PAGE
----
Why Every Company Should Invest in a Design System

Modus

A practical solution for digital business transformation 

Whether it’s capital or talent, businesses today are pressed for resources. Organizations require agility to quickly, effectively, and proactively adapt to changing conditions, and the ability to do so drives real value. 

At Modus, we’ve found a key way to help clients gain consistency across touchpoints (such as a product launch, website refresh, or marketing campaign) is by investing in a design system. In a world of agile product management and constant iteration, a company that can deliver design at scale and communicate its brand in all settings and scenarios will have a decided advantage.

What is a design system?

Simply put, a design system is a suite of reusable UI components and solutions with the goal of creating efficiencies, brand alignment, and consistency to manage design at scale. A robust design system allows teams to collaborate and encourages process alignment, helps invoke a communication framework to meet specific goals, and creates clarity and definition across complex projects. It's for anyone who is going to interact with the brand or its communications, and continually evolves based on new products, tools, and technology. 

A design system goes beyond a visual identity and is essentially a reference tool that can be used to execute quickly on a multitude of initiatives. It's a framework of elements that gives businesses the ability to deploy content expediently. Design systems consist of rules and guidelines that promote efficiency and consistency for their creators and users. Upon implementation, design systems give teams the ability to move faster to produce higher quality products with greater accuracy.

The value of a design system

Consider this: if you could make any part of your business 10 percent more efficient, wouldn't you? Of course you would. With a design system, teams can see this type of improvement when they are developing digital projects. The larger the organization and the bigger the scale of the need, the more the savings will manifest. The philosophical change of moving from a product plan where each individual project needs to build the design from scratch to one where components can be applied as needed will pay massive dividends. 

Speed to market is of the essence in the digital business world. An opportunity only remains an opportunity for a short period of time. Delay and it's gone. With a robust design system, it’s easier to get ideas, content, and experiences into the public view. Instead of having to start from the beginning every time, teams have a toolkit of assets that can be deployed almost immediately. And design systems also help with scaling, taking a product from MVP to thousands of users with ease.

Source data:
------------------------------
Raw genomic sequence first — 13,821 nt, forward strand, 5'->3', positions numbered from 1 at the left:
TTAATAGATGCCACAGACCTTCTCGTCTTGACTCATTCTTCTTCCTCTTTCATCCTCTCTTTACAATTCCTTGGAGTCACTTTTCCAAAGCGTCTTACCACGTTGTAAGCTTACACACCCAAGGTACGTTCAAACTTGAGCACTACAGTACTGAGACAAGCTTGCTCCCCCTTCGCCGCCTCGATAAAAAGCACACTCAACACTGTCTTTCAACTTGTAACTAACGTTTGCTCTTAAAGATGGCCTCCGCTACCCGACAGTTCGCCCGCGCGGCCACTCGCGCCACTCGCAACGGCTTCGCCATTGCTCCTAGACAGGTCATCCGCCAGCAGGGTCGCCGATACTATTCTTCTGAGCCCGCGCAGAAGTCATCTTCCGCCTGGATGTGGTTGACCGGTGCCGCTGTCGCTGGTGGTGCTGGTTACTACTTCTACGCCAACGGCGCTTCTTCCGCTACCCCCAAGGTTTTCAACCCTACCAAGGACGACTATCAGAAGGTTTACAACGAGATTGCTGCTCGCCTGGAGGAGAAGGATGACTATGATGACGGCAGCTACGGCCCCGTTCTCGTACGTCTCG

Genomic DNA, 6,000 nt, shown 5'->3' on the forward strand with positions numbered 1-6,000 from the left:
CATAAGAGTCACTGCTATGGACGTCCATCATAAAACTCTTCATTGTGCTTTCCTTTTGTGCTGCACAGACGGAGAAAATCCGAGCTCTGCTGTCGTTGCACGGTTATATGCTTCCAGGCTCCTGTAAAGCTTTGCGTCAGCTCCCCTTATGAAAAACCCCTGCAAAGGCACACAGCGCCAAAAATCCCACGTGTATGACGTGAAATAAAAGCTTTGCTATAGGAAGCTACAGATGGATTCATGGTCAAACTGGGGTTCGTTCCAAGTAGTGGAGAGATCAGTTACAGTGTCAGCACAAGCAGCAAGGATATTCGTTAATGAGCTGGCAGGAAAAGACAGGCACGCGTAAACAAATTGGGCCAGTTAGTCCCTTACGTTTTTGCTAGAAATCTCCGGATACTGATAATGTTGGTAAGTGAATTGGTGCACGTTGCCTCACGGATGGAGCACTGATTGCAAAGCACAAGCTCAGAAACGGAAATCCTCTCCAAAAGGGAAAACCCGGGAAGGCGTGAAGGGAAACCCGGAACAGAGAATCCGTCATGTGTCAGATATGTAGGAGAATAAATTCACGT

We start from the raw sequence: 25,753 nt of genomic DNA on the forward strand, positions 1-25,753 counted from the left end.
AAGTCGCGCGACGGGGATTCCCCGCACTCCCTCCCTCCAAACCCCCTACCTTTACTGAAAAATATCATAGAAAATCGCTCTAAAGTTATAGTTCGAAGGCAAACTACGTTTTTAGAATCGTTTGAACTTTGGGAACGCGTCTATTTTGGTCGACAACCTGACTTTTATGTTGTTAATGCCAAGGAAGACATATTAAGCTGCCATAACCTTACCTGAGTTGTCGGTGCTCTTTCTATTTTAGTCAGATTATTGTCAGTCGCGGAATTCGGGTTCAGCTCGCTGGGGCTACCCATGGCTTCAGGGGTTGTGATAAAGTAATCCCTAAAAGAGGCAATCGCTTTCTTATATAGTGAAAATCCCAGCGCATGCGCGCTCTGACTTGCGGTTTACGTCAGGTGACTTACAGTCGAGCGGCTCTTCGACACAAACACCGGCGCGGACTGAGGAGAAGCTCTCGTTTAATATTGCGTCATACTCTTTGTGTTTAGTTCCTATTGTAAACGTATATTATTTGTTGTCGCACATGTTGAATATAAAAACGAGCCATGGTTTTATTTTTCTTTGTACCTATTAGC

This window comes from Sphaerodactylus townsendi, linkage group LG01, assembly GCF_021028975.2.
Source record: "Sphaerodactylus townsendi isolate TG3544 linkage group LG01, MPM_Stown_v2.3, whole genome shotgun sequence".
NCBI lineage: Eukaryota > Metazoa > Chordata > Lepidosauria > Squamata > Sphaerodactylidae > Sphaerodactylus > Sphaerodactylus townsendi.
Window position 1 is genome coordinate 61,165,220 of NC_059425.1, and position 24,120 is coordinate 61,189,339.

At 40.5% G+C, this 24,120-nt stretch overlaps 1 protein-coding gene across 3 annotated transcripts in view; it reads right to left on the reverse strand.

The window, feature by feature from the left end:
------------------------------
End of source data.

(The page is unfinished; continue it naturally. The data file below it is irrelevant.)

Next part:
As product teams move from a waterfall method to an agile method, they need to react faster. Being able to develop a beautiful, detailed product roadmap is great. But priorities constantly change, there are new features to launch, and the work stream gets splintered. There's rarely time to create a big picture. It's all about iteration on products and pieces, which need to be released on ever-shorter turnaround times. A design system makes this reality possible. 

Developing a design system doesn't have to be difficult 

Creating a design system may sound like an overwhelming project, but it doesn't have to be that way. There's no need to reinvent the wheel. Or, for example, a website button. The concept of a button is established; it's basic form and function is understood and has been adopted. Where the innovation comes in is in how that button is used. 

A design system follows a similar idea, albeit on a larger scale. The basic elements are known, and there are products to help achieve these units. Consider industry examples like Google's Material Design, which includes a number of UI elements and components that define best practices for designing UI. Using concepts like these as a foundation, design system creators can apply specific themes and customizations to achieve the most impact. 

The ROI of design systems — removing ad-hoc work 

We’ve all witnessed the recent growth in remote workers, turbulent turnover, and increased reliance on contract workers, all of which can make for costly onboarding for new projects and teams. In the quest for more consistent ways of working together to deliver consistent, delightful products and experiences, the future is tool-based and system-oriented. A design system provides a solid base for removing complexity and repetitive work and enabling collaboration — and it’s hard to put a price on that.

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